Firefighter copes with grief, tragedy after Oakland warehouse fire

OAKLAND (KTVU) -- A firefighter who helped pull bodies out of the rubble of the Ghost Ship warehouse over a month ago is speaking out about how the blaze has affected him.

East Bay Incident Management Team Lt. Mark Tait helped remove the last 10 bodies from the warehouse, including two victims who were found to be embracing when they died in the late night blaze on Dec. 2. The fire ultimately claimed 36 victims, many of whom were attending a late-night rave at the warehouse in the city's Fruitvale District.

And new pictures from the ground floor indicate why it was so difficult for many of the victims to escape the inferno.

'Tough Day'

Tait arrived at the warehouse on Sunday morning, the day after the fire, and would not return home for three days.

"I walked in and getting into the building was literally a maze," said Tait, adding that there were so much clutter -- things like pianos and other instruments -- that made it difficult to clear passable walkways.

"As I made my way in, I was greed (by) the body of victim No. 26," he recalls. "Nobody should ever be able to see even one victim (and) that night I saw 10. So, I have to turn something off inside of me. But it still affects me."

He said the most difficult moment for rescue workers was when they found Alex Vega and Michela Gregory in a pose that indicated Alex had his arms wrapped around her and was tightly holding his girlfriend when they died.

The two were on a couch on the second floor when the floor collapsed underneath them. The couch dropped and rolled over before crashing on top of an RV that was parked inside the warehouse. Firefighters used power tools to cut into the vehicle and when they turned over the couch that's when they found the two bodies.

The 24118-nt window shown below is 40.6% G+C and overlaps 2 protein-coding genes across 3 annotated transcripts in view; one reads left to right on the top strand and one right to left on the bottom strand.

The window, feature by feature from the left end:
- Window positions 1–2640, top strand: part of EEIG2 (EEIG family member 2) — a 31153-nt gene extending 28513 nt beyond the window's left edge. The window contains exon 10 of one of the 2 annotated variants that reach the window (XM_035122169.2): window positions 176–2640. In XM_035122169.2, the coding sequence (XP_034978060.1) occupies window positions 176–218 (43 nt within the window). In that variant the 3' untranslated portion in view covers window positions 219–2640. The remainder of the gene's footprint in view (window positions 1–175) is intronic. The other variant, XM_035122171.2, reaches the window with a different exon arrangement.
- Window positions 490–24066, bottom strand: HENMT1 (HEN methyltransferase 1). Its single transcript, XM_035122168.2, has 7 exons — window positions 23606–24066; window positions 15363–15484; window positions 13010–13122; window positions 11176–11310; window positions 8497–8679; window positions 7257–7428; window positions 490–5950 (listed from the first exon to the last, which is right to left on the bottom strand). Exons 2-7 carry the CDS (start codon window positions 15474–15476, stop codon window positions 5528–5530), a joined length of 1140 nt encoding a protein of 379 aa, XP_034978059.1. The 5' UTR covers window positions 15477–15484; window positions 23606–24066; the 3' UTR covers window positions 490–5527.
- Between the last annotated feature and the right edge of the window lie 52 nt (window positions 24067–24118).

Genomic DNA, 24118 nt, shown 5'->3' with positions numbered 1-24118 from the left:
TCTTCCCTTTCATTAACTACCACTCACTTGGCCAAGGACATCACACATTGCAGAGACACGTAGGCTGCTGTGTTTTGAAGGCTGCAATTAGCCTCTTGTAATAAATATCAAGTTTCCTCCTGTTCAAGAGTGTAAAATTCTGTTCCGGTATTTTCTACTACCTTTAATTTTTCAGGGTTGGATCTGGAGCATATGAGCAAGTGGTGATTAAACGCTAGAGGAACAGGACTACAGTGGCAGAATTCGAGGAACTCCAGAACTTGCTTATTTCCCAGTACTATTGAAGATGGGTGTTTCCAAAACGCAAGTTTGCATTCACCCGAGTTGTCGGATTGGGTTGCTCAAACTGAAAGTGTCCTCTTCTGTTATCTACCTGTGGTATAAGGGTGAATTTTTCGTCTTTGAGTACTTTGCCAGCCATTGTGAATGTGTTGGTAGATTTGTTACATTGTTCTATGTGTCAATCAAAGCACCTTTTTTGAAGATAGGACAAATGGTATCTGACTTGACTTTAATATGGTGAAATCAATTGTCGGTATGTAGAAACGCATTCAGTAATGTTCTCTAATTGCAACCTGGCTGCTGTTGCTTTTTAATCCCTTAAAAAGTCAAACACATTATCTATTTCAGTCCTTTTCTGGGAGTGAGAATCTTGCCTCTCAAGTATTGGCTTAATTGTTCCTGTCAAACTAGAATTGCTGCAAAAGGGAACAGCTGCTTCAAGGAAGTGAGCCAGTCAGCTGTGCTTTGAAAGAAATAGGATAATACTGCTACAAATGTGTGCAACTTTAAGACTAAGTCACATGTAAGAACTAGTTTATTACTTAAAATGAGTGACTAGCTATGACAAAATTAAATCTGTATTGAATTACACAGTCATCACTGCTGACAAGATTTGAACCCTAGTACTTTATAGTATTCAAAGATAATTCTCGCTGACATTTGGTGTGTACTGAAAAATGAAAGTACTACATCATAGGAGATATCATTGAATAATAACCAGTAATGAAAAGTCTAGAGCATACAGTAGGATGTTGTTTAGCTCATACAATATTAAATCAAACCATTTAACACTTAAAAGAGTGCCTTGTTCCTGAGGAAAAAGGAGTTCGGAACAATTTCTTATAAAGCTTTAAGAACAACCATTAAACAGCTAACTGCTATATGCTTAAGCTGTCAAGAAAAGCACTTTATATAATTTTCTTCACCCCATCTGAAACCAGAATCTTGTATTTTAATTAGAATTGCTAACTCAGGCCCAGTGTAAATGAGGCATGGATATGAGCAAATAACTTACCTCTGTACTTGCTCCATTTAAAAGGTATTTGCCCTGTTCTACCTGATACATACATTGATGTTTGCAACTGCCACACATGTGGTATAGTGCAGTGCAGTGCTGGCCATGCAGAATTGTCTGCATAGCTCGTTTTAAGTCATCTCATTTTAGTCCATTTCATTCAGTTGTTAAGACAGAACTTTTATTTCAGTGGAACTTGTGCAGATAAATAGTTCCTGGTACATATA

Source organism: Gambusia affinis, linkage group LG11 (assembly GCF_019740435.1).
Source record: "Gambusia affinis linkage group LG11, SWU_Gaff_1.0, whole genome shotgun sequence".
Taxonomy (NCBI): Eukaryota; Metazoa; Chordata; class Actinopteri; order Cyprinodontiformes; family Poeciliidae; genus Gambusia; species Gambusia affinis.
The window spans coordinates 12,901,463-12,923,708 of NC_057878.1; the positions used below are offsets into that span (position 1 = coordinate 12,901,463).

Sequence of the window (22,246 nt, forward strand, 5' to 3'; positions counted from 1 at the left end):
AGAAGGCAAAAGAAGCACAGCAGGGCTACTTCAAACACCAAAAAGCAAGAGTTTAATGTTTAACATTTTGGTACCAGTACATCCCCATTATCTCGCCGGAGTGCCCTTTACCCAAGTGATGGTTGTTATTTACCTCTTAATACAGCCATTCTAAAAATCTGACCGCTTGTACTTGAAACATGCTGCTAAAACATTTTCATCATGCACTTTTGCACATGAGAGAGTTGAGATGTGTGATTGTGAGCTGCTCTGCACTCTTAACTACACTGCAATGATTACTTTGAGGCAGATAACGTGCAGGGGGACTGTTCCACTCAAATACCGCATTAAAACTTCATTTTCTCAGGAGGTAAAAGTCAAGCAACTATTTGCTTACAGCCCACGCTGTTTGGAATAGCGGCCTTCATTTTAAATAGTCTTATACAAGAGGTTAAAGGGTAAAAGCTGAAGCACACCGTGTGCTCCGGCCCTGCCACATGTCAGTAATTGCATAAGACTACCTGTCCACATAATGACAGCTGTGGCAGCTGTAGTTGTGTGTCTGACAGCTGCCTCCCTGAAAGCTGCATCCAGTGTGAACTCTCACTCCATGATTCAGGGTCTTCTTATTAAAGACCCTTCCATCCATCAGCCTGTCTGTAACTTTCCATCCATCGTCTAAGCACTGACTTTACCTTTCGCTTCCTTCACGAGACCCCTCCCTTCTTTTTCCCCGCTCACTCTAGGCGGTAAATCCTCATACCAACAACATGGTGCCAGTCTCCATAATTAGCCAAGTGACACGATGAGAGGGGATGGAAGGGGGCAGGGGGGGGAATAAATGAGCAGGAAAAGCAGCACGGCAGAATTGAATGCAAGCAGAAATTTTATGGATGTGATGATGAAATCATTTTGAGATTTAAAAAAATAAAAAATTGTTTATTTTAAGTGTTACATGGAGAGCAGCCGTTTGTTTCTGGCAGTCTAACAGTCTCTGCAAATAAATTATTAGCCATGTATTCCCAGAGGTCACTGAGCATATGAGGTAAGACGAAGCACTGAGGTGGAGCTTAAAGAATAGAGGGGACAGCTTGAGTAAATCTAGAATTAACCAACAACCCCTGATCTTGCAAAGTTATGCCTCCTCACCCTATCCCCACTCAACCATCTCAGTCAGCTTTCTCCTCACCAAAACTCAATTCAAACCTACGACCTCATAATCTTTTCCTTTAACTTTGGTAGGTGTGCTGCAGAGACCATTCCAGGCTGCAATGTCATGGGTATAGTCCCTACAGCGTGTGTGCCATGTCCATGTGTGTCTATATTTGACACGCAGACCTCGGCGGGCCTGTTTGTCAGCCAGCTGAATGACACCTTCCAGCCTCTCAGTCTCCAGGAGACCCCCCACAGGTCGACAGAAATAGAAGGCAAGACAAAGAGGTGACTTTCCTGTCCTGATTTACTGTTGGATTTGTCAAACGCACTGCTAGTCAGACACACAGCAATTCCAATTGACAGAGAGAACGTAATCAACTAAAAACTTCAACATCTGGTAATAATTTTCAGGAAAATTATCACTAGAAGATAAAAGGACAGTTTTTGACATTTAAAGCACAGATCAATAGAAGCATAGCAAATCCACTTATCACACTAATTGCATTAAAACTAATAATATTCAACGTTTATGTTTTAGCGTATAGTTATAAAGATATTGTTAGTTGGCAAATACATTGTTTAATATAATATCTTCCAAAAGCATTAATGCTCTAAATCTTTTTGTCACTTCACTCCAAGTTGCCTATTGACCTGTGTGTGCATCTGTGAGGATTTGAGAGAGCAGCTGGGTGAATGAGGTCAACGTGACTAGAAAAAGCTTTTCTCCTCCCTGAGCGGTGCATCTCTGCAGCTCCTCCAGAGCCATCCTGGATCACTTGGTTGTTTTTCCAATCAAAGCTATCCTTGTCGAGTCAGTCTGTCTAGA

"It's almost looked like they knew they were going to die and so he was embracing her," Tait said. "For some weird reason, my mind goes right to my wife if we were in that situation (because) I would protect her to the very end . . . and that's what he was doing."

Tait recalls another moment when he walked into a room and was horrified by the sight of arms and hands protruding from the darkness. 

"I saw four hands and my heart stopped and I called in the coroner and we went in there and they were mannequin hands," Tait said.

Many of the victims survived the blaze and were recognizable despite early fears that crews would be unable to identify many of the victims.

"That was the tough part (by) recognizing that this was someone's loved one and then going home and watching the news and seeing the faces of the victims that we just removed," Tait said. "That was very hard."

All work would stop when the body of a victim was found because crews wanted to do so in a manner that was very respectful for the families.

Firefighters worked in three-hour shifts because of the mental and physical strain. Rescue workers say one of the hard things now is remembering what they saw while they were inside the site.

"There was a (victim) who had an article of clothing on and about a week later I was in San Francisco and I saw that article of clothing on a woman," Tait said, speaking about that emotional trigger. "My hands started sweating and my heart started racing. I just had to get out of there."

Tait recalls that bright moments were few and far between as crews worked to clear the debris and identify victims. One of those moments is captured in a photo of him with three comfort dogs.

"It was just a nice moment," he said. "Almost like you're in another world."

Although first responders are thought of as the ones who run toward danger, they are also human and being inside the warehouse and extricating 36 bodies took a toll. Tait says talking about the ordeal serves as a coping mechanism to help him deal with the tragedy.

"I wish this never happened," he said. "I'm so sorry."


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